You can see from photo the crack on the tube ..most likely mechanical vibration caused the fracture of the glass, which compromised the vacuum which then provided the lightening show...
I normally stack 2 or 3 SVT heads on a separate dolly and keep it to the side, so not to direct contact with the cabs....
Last night I made exception due to not much room on the stage due to a drummer that takes up 80% of the stage area...
I am thinking maybe the original poster to this thread maybe if he has has amplifier in contact to the speaker cabinet ???
[ATTACH=CONFIG]49237[/ATTACH] [ATTACH=CONFIG]49238[/ATTACH]
 
Leo_Gnardo 6/11/2018 3:31 AM
Quote Originally Posted by cerrem View Post
They are not even remotely interested in having this done....they like their situation just as is ...they don't want to spend a penny...
Whatever... I thinks it pathetic that they want to be a big player in tube distribution but show ZERO interest in providing proper data sheets.... I have seen their "In house" tube tester...looks like a 5th graders science project ....
Agreed, that is revealing. And pathetic. I will continue to mostly avoid New Sensor's tube offerings.
 
Justin Thomas 6/11/2018 4:36 AM
I'll still buy their tubes, but only if they're branded "Sovtek." Cuz despite the "reissues" being unable to hang, that ol' 5881WXT keeps chugging away; anybody know the actual max voltage & plate dissipation ratings on those yet?

Justin
 
Gtr0 6/14/2018 12:02 AM
Quote Originally Posted by Chuck H View Post
And... Even if the "reissue" tube never was, that's not important to the matter at hand. If you like the tube and it's up to the challenge that's more important. Is it up to the challenge? Well the New Sensor data sheet for the el34b (Tung Sol "reissue") is vague, but seems to indicate that the tube is equal to other el34's. That doesn't mean it's safe to exceed the screen voltage as is typical of older amp designs. I don't even know that it's fair to say it's implied by the equivalent specs to older tubes. So there's THAT. My point is, exceeding the screen grid voltage on older el34 amps was common, but that may not mean that new el34's are up to the challenge. New Sensor is notorious for regurgitating info from old tube data sheets. In fact it appears their Tung sol 5881data sheet IS the Tung Sol data sheet with the vintage dates removed. It's also common to find some arbitrary criteria, like voltages for "typical operation", along with all associated performance data at those voltages, etc. that are spot on with vintage data sheets such it's clearly just copied info. It's for this reason that I don't trust modern data sheets that are even a little suspect of not being data acquired by testing the actual tube in question. Because WHY would a tube manufacturer publish copied data if they have actual info on the product they're selling?!? I think these designs are based on the tube models in question and then tossed at the public wall to see if they stick and it's only assumed, by virtue of design copy, that the old data sufficiently matches the new products performance. But are the materials, tolerances and expertise of the new manufacturers equal to that of the old? I do not think so. That basically makes the data sheets cartoons. That is, they look vaguely like real life, but you probably can't safely do some of that stuff.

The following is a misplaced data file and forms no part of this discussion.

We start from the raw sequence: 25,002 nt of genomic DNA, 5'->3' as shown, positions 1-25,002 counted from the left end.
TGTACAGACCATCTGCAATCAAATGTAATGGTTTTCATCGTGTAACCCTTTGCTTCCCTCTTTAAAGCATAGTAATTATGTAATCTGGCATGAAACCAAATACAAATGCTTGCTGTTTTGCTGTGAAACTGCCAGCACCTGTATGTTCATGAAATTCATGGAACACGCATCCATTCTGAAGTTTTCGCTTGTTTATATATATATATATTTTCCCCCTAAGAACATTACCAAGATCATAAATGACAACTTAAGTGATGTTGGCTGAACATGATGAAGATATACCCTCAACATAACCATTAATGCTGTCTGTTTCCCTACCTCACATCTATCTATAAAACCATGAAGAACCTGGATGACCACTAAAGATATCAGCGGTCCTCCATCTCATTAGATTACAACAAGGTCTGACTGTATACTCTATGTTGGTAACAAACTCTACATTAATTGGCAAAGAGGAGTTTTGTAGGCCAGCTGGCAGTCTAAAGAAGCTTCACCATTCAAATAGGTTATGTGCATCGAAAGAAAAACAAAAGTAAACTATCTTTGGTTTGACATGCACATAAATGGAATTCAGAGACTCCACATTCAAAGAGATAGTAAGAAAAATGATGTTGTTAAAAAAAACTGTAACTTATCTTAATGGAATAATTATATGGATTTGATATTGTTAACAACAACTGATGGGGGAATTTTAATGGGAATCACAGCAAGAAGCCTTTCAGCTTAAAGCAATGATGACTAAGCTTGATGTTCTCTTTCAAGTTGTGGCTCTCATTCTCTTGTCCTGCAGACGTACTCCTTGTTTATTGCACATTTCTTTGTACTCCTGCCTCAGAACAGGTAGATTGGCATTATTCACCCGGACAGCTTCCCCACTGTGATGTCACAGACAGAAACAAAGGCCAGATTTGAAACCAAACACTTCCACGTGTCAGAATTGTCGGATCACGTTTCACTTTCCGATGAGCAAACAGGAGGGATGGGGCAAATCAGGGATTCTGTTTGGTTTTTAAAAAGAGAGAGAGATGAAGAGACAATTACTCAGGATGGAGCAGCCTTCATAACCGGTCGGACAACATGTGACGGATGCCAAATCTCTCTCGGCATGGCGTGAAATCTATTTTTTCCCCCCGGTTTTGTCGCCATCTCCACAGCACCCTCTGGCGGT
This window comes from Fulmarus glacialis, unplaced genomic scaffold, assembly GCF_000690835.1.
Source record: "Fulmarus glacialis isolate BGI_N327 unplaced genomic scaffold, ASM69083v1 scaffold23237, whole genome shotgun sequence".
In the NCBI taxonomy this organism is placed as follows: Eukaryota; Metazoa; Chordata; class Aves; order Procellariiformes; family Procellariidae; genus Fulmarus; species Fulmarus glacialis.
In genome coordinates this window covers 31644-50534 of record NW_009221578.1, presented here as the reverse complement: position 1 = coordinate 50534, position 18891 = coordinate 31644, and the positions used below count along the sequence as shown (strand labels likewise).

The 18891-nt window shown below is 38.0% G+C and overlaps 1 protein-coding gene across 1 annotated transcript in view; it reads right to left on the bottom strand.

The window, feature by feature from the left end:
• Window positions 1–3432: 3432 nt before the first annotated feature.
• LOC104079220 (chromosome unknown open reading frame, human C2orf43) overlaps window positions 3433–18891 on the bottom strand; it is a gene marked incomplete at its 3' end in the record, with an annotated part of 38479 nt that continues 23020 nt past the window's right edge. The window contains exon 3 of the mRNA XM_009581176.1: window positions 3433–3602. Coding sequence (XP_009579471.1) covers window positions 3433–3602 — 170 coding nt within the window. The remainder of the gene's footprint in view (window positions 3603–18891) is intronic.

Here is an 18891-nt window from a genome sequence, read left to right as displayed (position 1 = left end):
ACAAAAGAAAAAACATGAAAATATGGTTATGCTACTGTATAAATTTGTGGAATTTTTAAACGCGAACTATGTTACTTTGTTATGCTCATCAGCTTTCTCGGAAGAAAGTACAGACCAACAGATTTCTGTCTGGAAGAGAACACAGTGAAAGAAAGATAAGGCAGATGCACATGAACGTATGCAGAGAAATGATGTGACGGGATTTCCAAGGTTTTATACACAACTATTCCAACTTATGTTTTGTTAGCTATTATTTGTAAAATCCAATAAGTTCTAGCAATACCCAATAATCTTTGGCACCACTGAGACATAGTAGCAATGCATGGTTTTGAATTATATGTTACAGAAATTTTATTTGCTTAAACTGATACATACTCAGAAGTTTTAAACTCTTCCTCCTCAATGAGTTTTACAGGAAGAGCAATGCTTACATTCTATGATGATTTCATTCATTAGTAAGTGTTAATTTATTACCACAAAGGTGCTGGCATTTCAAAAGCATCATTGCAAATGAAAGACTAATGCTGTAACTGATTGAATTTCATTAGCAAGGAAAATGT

I have noticed their deceptive datasheets. As if to imply that the new tube *is* the old tube. Perhaps it relays a psychological message to some - one of comfort and security - to know your using solid old school tech, which in this case is a desirable thing.

Quote Originally Posted by cerrem View Post
I have done consulting for New Sensor over the years.... mostly with pedals and transformer designs for their amps... I happen to own two Tektronix 570 curve tracers that I fully restored and calibrated .... I offered New Sensor a great deal ...I would draw up proper data sheets for their product line of vacuum tubes... providing I-V curves , Dynamic transfer curves, Grid 1 current and screen current curves, Ultra-Linear curves....plate curves at all various screen voltages, ie usable data sheets..... I have thermal imaging camera that can give accurate bulb temperatures at various dissipation, to ensure proper tube capabilities.... Well I got a big NO !!!! They are not even remotely interested in having this done....they like their situation just as is ...they don't want to spend a penny...
Whatever... I thinks it pathetic that they want to be a big player in tube distribution but show ZERO interest in providing proper data sheets.... I have seen their "In house" tube tester...looks like a 5th graders science project ....
Wow. As I was reading I was hoping to see it develop the other way... Just reinforces my thoughts above.

It's too bad because it seems EL34s, in general, are generally not reliable. I used EL34 in various amps for almost 2 decades and didn't have a single problem until the last few years. So either they are getting worse or I am pushing the boundries too much... likely a combination.

A few days ago, I saw Dave Friedman say similar things (checked out Tone Talk on YouTube), that it is difficult to find a reliable EL34. But at the current his amps come with EH, but that could be old news by now.
 
J M Fahey 6/14/2018 4:41 AM
Painting with a VERY broad brush, I trust 6L6 because they have been made since FOREVER (think WW2 ) by Russians and designed/tested/produced for *Military* equipment (donīt think Uncle Vania and his Magic Accordionīs amp were the main focus) ; and a very distant second by their disciples: the Communist Chinese, who were very close friends up to 1965 so must have gotten at least some Technology transfer.